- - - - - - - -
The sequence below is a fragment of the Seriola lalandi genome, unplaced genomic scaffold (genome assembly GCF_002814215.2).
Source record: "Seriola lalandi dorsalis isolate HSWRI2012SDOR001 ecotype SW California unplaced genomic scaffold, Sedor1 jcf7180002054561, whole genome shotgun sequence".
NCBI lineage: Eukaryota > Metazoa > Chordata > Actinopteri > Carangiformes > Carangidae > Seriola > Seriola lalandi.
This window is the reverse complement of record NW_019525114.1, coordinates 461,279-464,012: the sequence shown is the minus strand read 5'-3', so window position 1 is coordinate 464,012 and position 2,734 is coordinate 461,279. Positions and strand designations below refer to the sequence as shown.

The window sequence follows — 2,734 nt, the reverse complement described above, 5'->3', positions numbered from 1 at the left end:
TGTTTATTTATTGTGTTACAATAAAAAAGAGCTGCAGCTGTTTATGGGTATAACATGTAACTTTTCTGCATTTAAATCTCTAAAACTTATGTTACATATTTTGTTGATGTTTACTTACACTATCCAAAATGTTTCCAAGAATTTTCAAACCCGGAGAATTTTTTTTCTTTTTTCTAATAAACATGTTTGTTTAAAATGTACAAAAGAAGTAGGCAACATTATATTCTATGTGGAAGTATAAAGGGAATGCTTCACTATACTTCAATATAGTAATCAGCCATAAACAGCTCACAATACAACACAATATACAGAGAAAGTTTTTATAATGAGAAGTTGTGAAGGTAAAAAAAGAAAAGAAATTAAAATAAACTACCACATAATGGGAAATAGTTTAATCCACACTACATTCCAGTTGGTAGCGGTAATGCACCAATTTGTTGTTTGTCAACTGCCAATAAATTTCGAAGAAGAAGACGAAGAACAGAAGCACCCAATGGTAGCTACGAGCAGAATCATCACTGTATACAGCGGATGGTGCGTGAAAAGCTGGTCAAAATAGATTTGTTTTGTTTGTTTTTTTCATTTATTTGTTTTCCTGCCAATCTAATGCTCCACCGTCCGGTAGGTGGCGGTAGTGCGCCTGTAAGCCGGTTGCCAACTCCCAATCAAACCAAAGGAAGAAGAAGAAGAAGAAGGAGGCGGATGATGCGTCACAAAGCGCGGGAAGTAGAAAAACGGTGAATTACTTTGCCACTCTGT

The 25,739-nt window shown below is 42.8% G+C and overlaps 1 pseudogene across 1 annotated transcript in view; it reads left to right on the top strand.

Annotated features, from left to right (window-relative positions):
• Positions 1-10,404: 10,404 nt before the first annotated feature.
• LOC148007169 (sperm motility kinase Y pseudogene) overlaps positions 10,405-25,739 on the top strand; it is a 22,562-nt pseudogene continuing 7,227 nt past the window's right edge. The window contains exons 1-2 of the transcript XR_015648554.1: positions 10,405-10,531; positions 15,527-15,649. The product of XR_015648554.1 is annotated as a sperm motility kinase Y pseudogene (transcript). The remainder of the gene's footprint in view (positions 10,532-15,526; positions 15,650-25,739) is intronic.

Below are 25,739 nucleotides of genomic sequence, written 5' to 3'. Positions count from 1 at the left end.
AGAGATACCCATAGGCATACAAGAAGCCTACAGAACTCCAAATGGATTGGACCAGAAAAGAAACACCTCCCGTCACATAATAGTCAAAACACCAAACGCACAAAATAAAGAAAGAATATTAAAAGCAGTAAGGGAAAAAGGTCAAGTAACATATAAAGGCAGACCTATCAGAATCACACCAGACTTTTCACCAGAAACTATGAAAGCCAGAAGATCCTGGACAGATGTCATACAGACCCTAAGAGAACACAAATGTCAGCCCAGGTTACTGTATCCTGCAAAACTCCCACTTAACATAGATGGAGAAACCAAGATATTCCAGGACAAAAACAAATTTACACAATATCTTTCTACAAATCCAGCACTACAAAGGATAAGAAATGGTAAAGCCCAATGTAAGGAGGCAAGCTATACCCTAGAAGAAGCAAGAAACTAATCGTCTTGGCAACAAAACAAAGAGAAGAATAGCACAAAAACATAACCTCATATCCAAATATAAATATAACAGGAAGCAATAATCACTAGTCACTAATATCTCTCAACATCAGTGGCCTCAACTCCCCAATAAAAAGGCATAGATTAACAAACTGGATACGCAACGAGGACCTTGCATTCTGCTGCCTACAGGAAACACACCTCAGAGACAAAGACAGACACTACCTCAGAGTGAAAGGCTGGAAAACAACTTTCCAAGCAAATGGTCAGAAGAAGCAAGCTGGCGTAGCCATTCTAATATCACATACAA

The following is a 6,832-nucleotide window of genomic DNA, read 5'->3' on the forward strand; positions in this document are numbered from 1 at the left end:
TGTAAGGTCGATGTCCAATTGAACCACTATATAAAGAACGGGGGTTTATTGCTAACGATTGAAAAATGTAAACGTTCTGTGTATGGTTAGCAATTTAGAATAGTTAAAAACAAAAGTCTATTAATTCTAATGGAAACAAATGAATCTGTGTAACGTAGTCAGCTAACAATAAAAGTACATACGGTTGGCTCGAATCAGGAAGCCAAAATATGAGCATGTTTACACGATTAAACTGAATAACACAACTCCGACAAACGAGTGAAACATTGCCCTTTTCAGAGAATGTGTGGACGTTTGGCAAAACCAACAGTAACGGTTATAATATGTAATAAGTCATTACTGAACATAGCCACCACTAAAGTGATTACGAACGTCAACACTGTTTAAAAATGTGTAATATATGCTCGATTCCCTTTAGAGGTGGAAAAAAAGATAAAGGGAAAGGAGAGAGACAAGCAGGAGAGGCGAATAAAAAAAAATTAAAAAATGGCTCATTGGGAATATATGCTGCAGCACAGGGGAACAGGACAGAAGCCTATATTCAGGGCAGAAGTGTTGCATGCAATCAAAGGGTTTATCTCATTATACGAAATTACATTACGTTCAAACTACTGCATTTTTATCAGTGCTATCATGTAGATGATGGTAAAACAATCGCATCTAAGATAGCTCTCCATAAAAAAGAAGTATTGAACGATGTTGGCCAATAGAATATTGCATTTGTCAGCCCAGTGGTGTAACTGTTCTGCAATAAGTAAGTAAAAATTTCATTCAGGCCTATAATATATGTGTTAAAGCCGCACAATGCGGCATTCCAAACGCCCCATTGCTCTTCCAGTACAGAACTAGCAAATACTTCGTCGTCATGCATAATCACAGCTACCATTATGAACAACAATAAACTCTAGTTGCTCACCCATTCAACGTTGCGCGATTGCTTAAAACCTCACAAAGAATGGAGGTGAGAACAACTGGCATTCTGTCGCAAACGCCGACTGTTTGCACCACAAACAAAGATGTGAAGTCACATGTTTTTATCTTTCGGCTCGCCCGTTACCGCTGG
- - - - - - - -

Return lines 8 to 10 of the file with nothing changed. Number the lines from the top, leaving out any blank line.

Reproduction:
Annotated features, from left to right (window-relative positions):
• Positions 1-10,404: 10,404 nt before the first annotated feature.
• LOC148007169 (sperm motility kinase Y pseudogene) overlaps positions 10,405-25,739 on the top strand; it is a 22,562-nt pseudogene continuing 7,227 nt past the window's right edge. The window contains exons 1-2 of the transcript XR_015648554.1: positions 10,405-10,531; positions 15,527-15,649. The product of XR_015648554.1 is annotated as a sperm motility kinase Y pseudogene (transcript). The remainder of the gene's footprint in view (positions 10,532-15,526; positions 15,650-25,739) is intronic.